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Poppie's Pond tradition is LPGA's green jacket

Sun Young Yoo
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LA QUITNA, CA - JANUARY 22: Joe Ogilvie hits istee shot on the first hole on the Nicklaus Private Course at PGA West during the second round of the Bob Hope Classic on January 22, 2010 in La Quinta, California. (Photo by Stephen Dunn/Getty Images)  - 

RANCHO MIRAGE, Calif. – They don’t give out green jackets at the Kraft Nabisco.

They wrap their winners in white robes after they make the traditional leap into Poppie’s Pond. One of golf’s most popular traditions will be renewed Sunday with the winner taking the leap with whomever she chooses to jump with her. Usually, it’s a player’s caddie and family members.

Tseng made the leap in 2010 and arrived this week wanting to go for another swim.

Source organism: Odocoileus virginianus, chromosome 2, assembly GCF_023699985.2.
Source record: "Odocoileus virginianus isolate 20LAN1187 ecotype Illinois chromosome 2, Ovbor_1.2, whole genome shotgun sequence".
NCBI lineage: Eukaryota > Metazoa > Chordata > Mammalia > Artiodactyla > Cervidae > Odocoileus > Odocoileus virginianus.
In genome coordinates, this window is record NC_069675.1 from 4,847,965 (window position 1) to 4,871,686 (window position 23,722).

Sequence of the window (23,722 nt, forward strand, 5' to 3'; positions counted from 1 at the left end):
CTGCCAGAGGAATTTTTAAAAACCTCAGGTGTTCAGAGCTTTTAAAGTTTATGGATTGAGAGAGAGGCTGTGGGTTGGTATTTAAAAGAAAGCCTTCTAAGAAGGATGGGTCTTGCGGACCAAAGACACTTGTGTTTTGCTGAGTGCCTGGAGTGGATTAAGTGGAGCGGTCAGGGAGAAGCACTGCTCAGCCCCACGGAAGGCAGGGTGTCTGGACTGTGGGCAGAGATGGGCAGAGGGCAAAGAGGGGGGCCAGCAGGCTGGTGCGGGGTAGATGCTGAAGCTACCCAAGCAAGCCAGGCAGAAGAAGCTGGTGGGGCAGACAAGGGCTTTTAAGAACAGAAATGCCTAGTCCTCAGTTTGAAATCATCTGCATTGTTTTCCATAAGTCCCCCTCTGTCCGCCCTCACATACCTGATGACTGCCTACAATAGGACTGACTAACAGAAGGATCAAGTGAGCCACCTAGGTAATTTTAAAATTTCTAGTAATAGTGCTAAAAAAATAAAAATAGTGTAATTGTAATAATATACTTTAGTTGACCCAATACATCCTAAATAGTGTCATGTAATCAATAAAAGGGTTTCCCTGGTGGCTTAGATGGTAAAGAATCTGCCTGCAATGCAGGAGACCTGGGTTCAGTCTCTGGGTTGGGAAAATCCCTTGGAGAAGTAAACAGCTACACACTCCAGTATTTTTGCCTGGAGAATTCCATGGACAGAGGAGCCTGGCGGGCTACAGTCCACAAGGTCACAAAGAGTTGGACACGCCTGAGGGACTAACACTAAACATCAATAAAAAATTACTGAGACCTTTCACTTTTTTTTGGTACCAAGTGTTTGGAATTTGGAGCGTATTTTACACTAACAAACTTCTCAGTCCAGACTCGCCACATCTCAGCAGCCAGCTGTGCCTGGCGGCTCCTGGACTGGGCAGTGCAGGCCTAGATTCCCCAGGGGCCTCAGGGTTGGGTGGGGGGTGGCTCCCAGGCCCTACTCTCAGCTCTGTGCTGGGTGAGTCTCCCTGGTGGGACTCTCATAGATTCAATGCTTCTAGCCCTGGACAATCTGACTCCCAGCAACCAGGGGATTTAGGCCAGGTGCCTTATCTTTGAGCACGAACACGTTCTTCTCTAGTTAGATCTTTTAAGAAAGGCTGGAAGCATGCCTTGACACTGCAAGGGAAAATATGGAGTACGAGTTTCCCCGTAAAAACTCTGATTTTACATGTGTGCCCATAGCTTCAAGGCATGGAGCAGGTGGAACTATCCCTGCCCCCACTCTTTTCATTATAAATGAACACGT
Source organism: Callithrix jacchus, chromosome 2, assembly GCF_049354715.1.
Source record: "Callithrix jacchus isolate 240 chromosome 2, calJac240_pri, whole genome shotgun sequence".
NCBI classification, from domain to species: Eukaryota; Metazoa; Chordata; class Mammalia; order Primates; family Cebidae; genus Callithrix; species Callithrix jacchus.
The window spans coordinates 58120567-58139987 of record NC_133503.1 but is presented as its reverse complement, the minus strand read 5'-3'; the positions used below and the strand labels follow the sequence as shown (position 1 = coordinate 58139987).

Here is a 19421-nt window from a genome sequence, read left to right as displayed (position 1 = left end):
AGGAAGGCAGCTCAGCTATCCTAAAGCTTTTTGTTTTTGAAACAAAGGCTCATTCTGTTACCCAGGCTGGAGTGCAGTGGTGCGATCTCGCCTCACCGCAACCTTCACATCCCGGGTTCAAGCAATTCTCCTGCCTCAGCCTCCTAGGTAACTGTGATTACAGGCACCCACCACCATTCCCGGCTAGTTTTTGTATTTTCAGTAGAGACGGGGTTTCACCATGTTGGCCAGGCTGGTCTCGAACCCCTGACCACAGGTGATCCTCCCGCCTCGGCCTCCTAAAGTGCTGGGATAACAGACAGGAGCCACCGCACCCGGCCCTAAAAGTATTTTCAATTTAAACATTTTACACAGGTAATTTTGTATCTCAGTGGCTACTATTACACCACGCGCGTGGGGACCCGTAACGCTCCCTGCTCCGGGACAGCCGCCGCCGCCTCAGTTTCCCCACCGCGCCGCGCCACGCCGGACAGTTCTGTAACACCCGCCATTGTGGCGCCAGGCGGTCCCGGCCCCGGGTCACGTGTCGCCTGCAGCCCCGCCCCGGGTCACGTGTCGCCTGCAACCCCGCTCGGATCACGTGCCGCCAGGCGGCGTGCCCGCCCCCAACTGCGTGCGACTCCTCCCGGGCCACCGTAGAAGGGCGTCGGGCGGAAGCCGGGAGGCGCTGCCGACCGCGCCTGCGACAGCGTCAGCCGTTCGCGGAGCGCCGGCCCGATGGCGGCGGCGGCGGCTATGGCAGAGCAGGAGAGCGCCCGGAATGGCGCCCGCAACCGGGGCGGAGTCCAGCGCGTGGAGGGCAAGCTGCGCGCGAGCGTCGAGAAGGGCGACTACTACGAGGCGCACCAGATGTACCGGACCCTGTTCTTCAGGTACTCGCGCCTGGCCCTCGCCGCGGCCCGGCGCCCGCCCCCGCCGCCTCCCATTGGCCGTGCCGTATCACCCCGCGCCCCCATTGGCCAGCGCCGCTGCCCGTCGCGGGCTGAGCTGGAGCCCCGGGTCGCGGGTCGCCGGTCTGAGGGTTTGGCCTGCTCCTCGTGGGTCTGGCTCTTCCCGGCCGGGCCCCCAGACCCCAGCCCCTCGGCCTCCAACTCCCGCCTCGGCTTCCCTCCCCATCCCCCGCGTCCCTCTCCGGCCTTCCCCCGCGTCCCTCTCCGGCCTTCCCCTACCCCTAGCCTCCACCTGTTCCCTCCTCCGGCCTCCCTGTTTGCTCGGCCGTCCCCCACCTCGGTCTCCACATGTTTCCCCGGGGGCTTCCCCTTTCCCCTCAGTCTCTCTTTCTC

“One time is not enough,” Tseng said. “I have to do it again.”

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Amy Alcott got the leap started jumping into the pond on impulse after she won in 1988, but the tradition took awhile to catch on. Donna Andrews leaped into the water in 1994 and every winner since has also taken the leap.

“I think that jump is as famous as the green jacket for us,” Natalie Gulbis said. “Everybody wants to jump in that pond. It's something that makes this event cool and different. We all look at that alongside the 18th green knowing and wanting to be jumping in.

“Look at the photos that you guys have up here in the media center.  You don't have shots of these players hitting into the 18th green. You have all the jumps, so that's what makes this event something extra special.”

Poppie’s Pond is named after Terry Wilcox, the former Kraft Nabisco tournament director whose grandchildren called him “Poppie.” Back when the tradition started, players were jumping into water mixed with soupy algae. It’s now a concrete-lined pool with treated water. It was also renovated two years ago after Stacy Lewis’ mother was injured leaping in when she caught her leg on the dropoff.  There’s now a jump zone with a steeper entry.